However, Saward is equally clear that being off-beat for Christ was not equated in this tradition with simply being an awkward social misfit. Rather, the wild men and women of Byzantium, Russia and Ireland, or the “merry men” troubadours of the Middle Ages like St. Francis, were seen by the faithful as radical citizens of the redeemed City of God. And this City, built on the social and ethical order of the Gospel, starkly contrasts with the order that characterizes the ego-maniacal City of Man. Sainted fools were in those days seen as neon signs pointing upward toward the Age to Come. Such holiness was distinguished from mere madness by the fool’s total embrace of the Gospel, by his or her’s mostly secret life of heroic virtue. Foolish saints, Saward says, were glowing embers flung into the world from the fires surging from God’s Throne (cf Daniel 7:10); a fire Jesus himself longed to cast into the world (Luke 12:49).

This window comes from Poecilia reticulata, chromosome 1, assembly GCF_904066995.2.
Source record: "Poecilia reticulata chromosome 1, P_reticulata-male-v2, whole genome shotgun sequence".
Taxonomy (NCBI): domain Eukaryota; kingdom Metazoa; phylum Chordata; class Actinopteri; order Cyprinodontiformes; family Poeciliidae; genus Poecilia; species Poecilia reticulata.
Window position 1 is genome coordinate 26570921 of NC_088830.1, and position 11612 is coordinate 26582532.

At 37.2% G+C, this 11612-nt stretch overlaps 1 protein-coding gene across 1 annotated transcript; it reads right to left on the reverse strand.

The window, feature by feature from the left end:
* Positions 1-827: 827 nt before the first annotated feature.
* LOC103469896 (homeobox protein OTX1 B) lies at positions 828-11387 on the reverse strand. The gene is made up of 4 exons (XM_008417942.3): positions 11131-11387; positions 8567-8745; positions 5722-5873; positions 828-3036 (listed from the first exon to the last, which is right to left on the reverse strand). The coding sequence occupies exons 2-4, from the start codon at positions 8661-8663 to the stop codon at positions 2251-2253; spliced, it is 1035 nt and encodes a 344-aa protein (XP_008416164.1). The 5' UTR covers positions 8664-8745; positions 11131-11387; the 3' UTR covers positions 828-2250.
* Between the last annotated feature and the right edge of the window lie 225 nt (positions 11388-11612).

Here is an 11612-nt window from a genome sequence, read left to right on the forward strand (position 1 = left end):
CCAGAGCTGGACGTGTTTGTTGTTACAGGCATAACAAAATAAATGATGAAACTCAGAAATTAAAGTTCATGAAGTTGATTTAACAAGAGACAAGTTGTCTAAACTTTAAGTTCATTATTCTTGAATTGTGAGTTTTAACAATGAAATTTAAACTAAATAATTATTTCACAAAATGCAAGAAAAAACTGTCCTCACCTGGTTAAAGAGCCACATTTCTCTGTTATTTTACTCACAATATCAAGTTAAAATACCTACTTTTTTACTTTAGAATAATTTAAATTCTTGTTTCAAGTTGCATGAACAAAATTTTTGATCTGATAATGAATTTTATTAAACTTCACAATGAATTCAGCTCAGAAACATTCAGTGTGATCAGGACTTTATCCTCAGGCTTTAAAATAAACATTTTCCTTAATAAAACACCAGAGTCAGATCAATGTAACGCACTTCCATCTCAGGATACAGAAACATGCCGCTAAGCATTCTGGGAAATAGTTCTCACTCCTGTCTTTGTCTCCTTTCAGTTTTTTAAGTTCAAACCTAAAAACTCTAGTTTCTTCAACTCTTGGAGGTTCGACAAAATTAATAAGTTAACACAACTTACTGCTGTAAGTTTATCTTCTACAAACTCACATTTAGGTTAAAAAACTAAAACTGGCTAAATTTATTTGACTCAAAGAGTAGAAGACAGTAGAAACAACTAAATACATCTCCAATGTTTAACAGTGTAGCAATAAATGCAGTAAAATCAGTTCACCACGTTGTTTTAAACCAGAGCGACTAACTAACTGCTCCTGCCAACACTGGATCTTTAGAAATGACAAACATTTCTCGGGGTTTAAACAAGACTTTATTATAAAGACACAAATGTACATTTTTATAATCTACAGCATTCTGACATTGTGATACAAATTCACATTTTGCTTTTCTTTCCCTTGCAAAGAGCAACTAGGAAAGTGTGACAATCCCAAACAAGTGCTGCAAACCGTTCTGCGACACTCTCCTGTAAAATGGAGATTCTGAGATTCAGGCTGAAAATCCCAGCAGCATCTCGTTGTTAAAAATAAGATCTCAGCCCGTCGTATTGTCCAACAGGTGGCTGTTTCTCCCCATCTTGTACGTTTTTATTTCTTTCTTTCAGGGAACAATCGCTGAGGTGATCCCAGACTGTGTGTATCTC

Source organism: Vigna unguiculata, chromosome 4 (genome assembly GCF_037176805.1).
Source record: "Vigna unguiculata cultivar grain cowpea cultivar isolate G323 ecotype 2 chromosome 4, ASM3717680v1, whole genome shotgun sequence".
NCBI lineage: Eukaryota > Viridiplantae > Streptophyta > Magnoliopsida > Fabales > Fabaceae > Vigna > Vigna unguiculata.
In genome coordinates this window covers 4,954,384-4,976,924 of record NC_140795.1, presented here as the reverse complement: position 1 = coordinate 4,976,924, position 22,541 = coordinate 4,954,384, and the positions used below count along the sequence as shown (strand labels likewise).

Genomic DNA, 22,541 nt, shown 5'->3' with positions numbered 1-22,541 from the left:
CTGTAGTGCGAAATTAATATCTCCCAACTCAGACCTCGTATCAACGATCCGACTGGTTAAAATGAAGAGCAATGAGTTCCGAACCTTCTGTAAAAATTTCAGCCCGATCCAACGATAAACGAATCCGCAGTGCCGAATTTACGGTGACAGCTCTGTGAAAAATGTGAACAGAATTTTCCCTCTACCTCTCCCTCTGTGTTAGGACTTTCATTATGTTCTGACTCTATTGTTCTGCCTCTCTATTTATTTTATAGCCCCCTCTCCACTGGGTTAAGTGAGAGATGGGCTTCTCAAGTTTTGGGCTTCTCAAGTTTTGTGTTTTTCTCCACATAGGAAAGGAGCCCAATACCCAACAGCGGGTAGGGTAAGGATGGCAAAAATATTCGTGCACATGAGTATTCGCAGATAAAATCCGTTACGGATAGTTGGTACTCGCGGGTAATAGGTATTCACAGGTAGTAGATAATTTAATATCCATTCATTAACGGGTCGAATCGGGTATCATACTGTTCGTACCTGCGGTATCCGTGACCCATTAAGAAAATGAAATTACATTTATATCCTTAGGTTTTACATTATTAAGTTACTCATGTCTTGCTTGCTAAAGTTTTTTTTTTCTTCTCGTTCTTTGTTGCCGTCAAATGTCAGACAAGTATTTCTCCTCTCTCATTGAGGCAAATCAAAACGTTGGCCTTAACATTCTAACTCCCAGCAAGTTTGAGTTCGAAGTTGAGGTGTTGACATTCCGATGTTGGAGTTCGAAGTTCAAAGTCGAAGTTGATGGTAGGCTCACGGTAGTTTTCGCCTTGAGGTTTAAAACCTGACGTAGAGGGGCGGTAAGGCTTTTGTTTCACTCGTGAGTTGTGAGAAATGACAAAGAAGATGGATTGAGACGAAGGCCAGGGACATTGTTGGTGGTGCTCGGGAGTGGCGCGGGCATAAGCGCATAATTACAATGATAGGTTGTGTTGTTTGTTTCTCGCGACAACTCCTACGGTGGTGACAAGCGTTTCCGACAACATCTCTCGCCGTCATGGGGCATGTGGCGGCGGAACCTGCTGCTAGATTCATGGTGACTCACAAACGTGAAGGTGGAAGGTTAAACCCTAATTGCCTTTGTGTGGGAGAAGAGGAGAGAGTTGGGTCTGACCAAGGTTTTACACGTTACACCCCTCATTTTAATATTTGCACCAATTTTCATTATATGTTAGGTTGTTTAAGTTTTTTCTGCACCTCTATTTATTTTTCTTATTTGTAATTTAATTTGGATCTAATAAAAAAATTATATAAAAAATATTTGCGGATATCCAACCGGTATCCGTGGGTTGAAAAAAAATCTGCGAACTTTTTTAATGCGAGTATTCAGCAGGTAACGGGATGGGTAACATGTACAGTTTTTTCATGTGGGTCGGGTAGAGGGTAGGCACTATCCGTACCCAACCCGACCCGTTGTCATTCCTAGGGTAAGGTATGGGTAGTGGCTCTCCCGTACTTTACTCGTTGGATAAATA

All saints are wild at heart, open to the divine Whirlwind, but the fools for Christ are more wild than the rest. Such fools, as Aidan Kavanaugh might have said it, are not well-camouflaged suburban bourgeois, but stand-out urban citizens of the New Jerusalem, that City from whence angels hurl burning incense to earth (Rev. 8:5), martyrs cry out to God from under the altar’s blood-basin (Rev. 6:9), six-winged and many-eyed cherubim sing (Rev. 4:8), and harlots contend with virgins in a war for peace (Rev. 17).
Now we are more comfortable with saints who were social reformers and active servants of humanity. But, Eamon Duffy says, we must also retrieve that crazier category of saints who break open the rules of nature and of our dysfunctional social conventions in order to make room for the in-breaking Kingdom that is coming in power:
In the past, especially the distant past, the saints were venerated as prodigies, miracle-workers, intercessors, protectors. The more they were unlike the rest of us, the better. They brought the majesty and otherness of God down to earth and allowed ordinary men and women to see and touch the divine. Hence the importance of relics. The body of the saint was the locus of supernatural power.